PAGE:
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The Secret Society’s Secret: The Invoked Reality of the Tiandihui

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This essay examines two sets of reports in the Qing-dynasty Jiaqing and Daoguang periods (respectively 1796–1820 and 1821–45) in order to understand better the perceived reality of the Tiandihui. The first set, found among the papers of Jiangxi governor Xianfu (1809–14), allows a comparison of a criminal gang that invoked the Tiandihui ceremony with one that did not. The second set includes the diary of Taihe county magistrate Xu Dihui (in office from 1824) that recorded various events which came to be reported to the senior officialdom as having been conducted by secret societies. By collating the incidents as reported in the diary and memorials to the emperor, the authors argue that the pressure of the administrative process was responsible for the ultimate acquiescence by the Hunan governor Han Wenqi (in office 1825–29) in the perception of an indisputable connection of the incidents with secret societies. Moreover, both sets of reports show that participants in secret-society ceremonies and officials who suppressed them knew that the acclaimed networking of the Tiandihui as implied in its folklore was very far from the reality.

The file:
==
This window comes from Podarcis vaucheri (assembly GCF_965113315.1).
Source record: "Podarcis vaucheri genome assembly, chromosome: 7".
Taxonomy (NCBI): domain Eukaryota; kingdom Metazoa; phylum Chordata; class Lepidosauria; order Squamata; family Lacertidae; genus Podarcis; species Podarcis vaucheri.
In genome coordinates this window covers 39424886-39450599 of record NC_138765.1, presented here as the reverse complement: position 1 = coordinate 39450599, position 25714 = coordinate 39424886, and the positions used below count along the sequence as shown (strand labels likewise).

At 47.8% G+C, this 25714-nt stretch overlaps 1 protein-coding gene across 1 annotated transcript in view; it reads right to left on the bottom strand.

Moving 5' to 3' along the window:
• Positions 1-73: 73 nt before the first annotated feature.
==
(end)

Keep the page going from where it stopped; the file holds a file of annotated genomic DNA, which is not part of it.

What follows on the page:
Affiliations: 1: Department of History, Chinese University of Hong Kong dfaure@cuhk.edu.hk ; 2: Department of History, Chinese University of Hong Kong hexi@arts.cuhk.edu.hk

10.3868/s020-005-016-0031-8
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/content/journals/10.3868/s020-005-016-0031-8
2016-01-12
2018-01-21

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